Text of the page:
Yellow Corp. officially filed for Chapter 11 bankruptcy on Sunday, Aug. 6, marking the demise of a nearly century-old carrier that grew into an LTL giant through a series of acquisitions it failed to fully integrate.
“It is with profound disappointment that Yellow announces that it is closing after nearly 100 years in business,” Yellow CEO Darren Hawkins said in a statement. “Today, it is not common for someone to work at one company for 20, 30, or even 40 years, yet many at Yellow did. For generations, Yellow provided hundreds of thousands of Americans with solid, good-paying jobs and fulfilling careers.”
Before laying off thousands of workers and ceasing operations at the end of July, Yellow was one of the major U.S. trucking companies and the third-largest LTL carrier, with about 30,000 employees across the country. The company was also the largest union LTL employer, with 22,000 Teamsters workers.
Now, the company goes down as the largest trucking bankruptcy in history.
While in Chapter 11, Yellow is looking to sell off its assets, which include real estate, thousands of trucks, trailers, and other forms of operational equipment, according to a court document. The company hopes to conduct an auction Oct. 18. Yellow and its investment bankers began marketing its assets ahead of bankruptcy and so far has provided due diligence materials to 63 unnamed parties, and the company hopes more interest will emerge post-filing.
Yellow has come close to folding four other times since the Great Recession, including a pandemic-era crisis that was averted after the trucking firm received a $700 million bailout from the U.S. Treasury in a COVID-19 relief aid package. The Treasury became a large shareholder in the process, making the government a key creditor for the upcoming bankruptcy proceedings.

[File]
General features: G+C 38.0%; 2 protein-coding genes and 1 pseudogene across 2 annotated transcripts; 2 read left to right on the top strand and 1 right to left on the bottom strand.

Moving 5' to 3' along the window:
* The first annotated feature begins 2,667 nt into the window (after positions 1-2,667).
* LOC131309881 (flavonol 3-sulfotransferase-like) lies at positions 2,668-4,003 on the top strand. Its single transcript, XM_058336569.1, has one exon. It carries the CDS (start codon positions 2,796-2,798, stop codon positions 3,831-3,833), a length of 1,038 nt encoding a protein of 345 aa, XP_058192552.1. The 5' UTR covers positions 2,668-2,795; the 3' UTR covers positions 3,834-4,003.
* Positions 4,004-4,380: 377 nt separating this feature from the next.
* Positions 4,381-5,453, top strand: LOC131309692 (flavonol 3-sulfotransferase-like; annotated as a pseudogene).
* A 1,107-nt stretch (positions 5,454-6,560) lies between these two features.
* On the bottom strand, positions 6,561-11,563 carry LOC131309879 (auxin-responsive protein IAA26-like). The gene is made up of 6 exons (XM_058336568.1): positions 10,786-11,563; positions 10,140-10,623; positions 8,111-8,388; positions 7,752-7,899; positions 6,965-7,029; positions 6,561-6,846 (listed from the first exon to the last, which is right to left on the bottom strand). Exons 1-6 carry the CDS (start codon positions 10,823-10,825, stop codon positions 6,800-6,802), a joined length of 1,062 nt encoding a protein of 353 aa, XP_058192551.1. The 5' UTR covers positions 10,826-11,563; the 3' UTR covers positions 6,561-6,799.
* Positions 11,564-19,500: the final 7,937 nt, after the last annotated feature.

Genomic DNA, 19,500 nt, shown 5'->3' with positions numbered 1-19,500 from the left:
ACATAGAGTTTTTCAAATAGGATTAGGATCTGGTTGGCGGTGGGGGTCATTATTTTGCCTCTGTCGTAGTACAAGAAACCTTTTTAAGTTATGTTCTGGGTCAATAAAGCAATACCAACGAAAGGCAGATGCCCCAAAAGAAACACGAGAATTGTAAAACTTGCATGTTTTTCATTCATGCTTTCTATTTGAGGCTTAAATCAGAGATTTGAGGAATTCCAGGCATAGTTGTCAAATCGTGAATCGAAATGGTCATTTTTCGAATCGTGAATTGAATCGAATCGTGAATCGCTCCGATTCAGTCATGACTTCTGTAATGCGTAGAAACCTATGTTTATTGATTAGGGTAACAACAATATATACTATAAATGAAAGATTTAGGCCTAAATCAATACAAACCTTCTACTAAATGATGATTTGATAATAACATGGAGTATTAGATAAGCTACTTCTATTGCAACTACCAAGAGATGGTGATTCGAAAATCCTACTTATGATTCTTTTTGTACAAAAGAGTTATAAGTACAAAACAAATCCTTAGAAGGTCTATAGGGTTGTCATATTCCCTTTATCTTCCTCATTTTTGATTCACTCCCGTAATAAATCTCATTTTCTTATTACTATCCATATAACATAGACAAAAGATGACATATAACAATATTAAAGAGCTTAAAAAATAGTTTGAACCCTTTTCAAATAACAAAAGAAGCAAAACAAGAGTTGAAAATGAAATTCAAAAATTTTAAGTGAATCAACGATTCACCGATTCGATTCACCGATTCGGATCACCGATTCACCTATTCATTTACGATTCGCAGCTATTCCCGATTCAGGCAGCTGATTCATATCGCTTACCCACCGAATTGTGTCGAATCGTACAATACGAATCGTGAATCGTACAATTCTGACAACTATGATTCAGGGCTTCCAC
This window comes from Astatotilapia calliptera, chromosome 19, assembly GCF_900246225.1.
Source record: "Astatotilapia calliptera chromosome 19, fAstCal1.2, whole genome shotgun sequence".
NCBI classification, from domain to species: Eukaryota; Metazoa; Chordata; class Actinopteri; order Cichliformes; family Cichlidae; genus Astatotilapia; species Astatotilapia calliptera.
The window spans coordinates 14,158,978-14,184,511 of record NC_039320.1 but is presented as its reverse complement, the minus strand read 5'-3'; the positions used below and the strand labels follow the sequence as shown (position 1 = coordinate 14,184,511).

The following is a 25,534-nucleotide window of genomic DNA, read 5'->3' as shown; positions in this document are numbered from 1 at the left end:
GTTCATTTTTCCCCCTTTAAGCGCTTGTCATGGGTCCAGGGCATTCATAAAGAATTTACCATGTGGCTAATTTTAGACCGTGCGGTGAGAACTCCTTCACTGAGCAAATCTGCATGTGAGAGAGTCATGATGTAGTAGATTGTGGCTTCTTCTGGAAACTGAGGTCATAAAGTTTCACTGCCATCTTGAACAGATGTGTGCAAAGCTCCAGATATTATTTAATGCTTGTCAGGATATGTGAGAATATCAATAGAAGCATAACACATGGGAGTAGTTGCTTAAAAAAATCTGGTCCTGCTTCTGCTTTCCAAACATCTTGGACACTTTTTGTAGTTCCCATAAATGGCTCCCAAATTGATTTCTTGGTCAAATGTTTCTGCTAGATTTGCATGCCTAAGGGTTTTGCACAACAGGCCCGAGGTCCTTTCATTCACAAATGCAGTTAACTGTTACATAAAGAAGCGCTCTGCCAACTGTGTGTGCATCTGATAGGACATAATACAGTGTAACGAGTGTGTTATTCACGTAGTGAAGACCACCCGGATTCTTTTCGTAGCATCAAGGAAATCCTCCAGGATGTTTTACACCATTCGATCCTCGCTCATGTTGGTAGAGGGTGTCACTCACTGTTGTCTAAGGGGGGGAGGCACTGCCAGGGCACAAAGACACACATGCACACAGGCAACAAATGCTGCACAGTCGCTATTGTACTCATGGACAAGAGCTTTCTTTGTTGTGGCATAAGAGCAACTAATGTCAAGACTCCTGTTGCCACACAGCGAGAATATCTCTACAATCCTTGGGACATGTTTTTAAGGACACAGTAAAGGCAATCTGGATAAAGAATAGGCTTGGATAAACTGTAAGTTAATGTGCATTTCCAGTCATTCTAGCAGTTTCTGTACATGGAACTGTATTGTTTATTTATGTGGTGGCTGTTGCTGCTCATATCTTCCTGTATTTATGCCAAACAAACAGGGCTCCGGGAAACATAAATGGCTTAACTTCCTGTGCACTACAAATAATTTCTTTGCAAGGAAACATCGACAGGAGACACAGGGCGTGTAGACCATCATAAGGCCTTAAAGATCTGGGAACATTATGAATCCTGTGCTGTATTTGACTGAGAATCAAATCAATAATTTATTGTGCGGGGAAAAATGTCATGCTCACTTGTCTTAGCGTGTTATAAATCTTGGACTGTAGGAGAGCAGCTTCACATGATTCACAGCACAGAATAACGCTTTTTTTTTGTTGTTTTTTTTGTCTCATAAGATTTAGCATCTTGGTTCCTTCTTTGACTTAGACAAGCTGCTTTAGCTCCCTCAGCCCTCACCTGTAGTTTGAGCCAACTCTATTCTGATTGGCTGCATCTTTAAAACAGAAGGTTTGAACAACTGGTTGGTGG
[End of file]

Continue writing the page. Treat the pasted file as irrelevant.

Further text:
In its bankruptcy announcement, Yellow blamed the International Brotherhood of Teamsters for its demise, saying the union had obstructed its One Yellow network overhaul and cost the company more than a hundred million dollars in profit losses from the delays.
“We faced nine months of union intransigence, bullying and deliberately destructive tactics,” Hawkins said. “A company has the right to manage its own operations, but as we have experienced, IBT leadership was able to halt our business plan, literally driving our company out of business, despite every effort to work with them.”
Under One Yellow, the company sought to change working rules, sell 28 terminals to pay off debt and combine its YRC Freight, Reddaway, New Penn and Holland subsidiaries. But a prolonged battle with the union delayed the plan, and in June, the company filed filed a $137 million lawsuit against the Teamsters, accusing the union of “unjustifiably blocking” One Yellow.
The union has repeatedly argued past concessions helped keep the company afloat in previous times of hardship.
“Yellow has historically proven that it could not manage itself despite billions of dollars in worker concessions and hundreds of millions in bailout funding from the federal government,” Teamsters General President Sean M. O’Brien said in a statement after the company shuttered operations. “This is a sad day for workers and the American freight industry.”
When the carrier missed pension and benefit payments for June and advised it would do so again for July, the Teamsters gave notice it would strike. The carrier blamed the union for its inability to make the payments.
The union averted the strike in the 11th hour, negotiating a deal with the Central States Health and Welfare Fund to allow Yellow to defer the payments and keep employees covered.
But the strike threat spooked customers, who didn’t want their shipments potentially stuck in Yellow’s network. Freight diversions accelerated until as much as 80% of Yellow’s volumes fled to other carriers, according to T.D. Cowen.
“Customers fled and business was not recoverable,” Hawkins said in the bankruptcy news release.
The carrier stopped picking up customers’ new freight and put up its brokerage for sale before saying it would liquidate.
It is facing a class-action lawsuit led by a California dockworker, claiming the company failed to give the required 60 days’ notice before laying off employees.
Beyond Yellow, the last major LTL bankruptcy was Consolidated Freightways, which had 14,500 union workers and 5,500 non-union employees when the company went under in 2002, according to an American Shipper report from the time.
Edwin Lopez contributed to this story.